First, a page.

For this week’s piece we are shifting gears a little–the artist is still Becky Phillips, but the work is drastically different from her Higgs Boson themed series “Sublime Encounters: Science and Art Collide.” The medium is not paint on a canvas, but something quite different. For her piece “Eye Interrogation: Highbrow/Lowbrow,” Becky interviewed a demographic of people from a local upstart art collective in Bryan, which she described the group as “idealized and implosive.”
In an interview Becky revealed that she “wanted to keep the questions simple.” Her “interrogation” was mild to say the least. She asked interviewees “Do you think art is important?” and “What do you expect to see when you look at art?” After interviewing them she cropped the video down to just the eye so the viewer could easily detect any signs of artificiality. What she found in watching the video was that people knew that they “should appreciate art,” but didn’t always “possess the vocabulary or knowledge to communicate their perceptions of art.”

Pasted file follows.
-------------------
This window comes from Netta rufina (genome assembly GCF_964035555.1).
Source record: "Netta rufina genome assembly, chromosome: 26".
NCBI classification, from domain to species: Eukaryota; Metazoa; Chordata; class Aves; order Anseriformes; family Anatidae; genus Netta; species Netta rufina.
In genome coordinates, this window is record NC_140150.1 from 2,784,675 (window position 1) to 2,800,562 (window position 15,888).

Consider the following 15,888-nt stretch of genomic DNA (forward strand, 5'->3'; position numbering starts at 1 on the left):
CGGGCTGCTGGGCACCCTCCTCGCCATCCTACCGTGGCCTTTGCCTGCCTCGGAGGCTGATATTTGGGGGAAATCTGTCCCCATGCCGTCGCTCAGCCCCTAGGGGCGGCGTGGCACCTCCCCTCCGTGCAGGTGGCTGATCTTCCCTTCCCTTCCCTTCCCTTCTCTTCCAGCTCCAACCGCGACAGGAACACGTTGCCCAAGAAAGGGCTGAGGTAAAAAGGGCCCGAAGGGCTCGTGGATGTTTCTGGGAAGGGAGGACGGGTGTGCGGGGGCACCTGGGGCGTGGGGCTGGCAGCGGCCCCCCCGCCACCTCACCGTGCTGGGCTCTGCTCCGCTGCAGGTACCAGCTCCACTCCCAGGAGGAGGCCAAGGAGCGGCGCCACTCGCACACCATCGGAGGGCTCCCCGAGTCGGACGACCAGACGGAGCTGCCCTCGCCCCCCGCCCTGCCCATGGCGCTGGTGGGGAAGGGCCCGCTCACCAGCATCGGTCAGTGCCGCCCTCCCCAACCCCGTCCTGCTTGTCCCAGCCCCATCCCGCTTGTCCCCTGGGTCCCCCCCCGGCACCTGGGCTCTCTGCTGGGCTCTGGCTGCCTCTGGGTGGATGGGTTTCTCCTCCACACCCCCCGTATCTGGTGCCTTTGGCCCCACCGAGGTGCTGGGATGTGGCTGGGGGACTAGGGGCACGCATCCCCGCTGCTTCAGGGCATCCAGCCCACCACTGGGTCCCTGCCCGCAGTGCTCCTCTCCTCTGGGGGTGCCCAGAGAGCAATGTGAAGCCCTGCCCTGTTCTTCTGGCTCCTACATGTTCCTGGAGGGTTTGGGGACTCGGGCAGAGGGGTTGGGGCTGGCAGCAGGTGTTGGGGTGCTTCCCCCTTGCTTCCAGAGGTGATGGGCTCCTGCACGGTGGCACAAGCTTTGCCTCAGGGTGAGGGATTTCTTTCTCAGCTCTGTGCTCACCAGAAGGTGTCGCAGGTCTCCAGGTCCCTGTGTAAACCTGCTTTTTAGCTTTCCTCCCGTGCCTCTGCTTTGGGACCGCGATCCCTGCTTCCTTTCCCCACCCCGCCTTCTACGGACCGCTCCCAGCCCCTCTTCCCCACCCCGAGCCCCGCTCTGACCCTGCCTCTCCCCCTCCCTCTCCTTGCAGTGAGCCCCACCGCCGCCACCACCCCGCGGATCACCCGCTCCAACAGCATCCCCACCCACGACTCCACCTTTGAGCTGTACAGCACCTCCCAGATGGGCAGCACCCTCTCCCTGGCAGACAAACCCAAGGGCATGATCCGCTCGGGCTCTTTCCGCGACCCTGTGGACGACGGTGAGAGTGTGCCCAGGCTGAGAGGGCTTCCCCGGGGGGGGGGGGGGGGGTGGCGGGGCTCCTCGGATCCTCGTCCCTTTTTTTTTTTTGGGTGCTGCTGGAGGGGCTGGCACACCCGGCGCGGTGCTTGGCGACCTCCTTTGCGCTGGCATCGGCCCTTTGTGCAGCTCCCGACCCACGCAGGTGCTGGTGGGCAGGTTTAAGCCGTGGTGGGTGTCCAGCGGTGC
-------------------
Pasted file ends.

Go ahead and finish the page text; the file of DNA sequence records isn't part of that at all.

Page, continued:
The final video, which can be seen in the SEAD Gallery, is overlaid with video of forms of transportation, which represent progress and development. Come down to the gallery to see if the video challenges your own perceptions about art!
Chuck Taylor says
Art certainly does change. It does not progress in the sense that it gets better and better.Ancient art–even going back to cave paintings made 10,000 years ago–can be as good as modern paintings. I am not even sure, any more, that civilization progresses. It certain small areas, like the wearing of seat belts, it seems to progress, but with global warming, species extinction, and pollution of the environment, we seem to be heading downward fast. Progress is a 19th century concept. The modern science of ecology demonstrates the planet is in trouble.